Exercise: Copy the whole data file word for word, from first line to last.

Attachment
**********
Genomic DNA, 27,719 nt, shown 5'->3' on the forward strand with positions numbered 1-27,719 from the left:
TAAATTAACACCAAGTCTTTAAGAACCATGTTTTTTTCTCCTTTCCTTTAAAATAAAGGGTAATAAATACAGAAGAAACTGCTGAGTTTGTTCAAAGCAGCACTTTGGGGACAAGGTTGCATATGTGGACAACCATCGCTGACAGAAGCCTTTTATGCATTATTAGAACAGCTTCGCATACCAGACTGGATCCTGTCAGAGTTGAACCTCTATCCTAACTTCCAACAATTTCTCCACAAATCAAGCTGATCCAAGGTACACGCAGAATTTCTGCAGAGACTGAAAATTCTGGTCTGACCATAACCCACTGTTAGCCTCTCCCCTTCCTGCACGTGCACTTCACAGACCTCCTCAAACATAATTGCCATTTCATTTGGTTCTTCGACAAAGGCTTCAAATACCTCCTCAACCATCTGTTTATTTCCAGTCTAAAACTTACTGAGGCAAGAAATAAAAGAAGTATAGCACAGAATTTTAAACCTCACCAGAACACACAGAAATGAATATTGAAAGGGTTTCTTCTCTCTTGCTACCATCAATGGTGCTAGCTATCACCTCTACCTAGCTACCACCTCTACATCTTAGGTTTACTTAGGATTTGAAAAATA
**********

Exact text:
Genomic DNA, 27,719 nt, shown 5'->3' on the forward strand with positions numbered 1-27,719 from the left:
TAAATTAACACCAAGTCTTTAAGAACCATGTTTTTTTCTCCTTTCCTTTAAAATAAAGGGTAATAAATACAGAAGAAACTGCTGAGTTTGTTCAAAGCAGCACTTTGGGGACAAGGTTGCATATGTGGACAACCATCGCTGACAGAAGCCTTTTATGCATTATTAGAACAGCTTCGCATACCAGACTGGATCCTGTCAGAGTTGAACCTCTATCCTAACTTCCAACAATTTCTCCACAAATCAAGCTGATCCAAGGTACACGCAGAATTTCTGCAGAGACTGAAAATTCTGGTCTGACCATAACCCACTGTTAGCCTCTCCCCTTCCTGCACGTGCACTTCACAGACCTCCTCAAACATAATTGCCATTTCATTTGGTTCTTCGACAAAGGCTTCAAATACCTCCTCAACCATCTGTTTATTTCCAGTCTAAAACTTACTGAGGCAAGAAATAAAAGAAGTATAGCACAGAATTTTAAACCTCACCAGAACACACAGAAATGAATATTGAAAGGGTTTCTTCTCTCTTGCTACCATCAATGGTGCTAGCTATCACCTCTACCTAGCTACCACCTCTACATCTTAGGTTTACTTAGGATTTGAAAAATA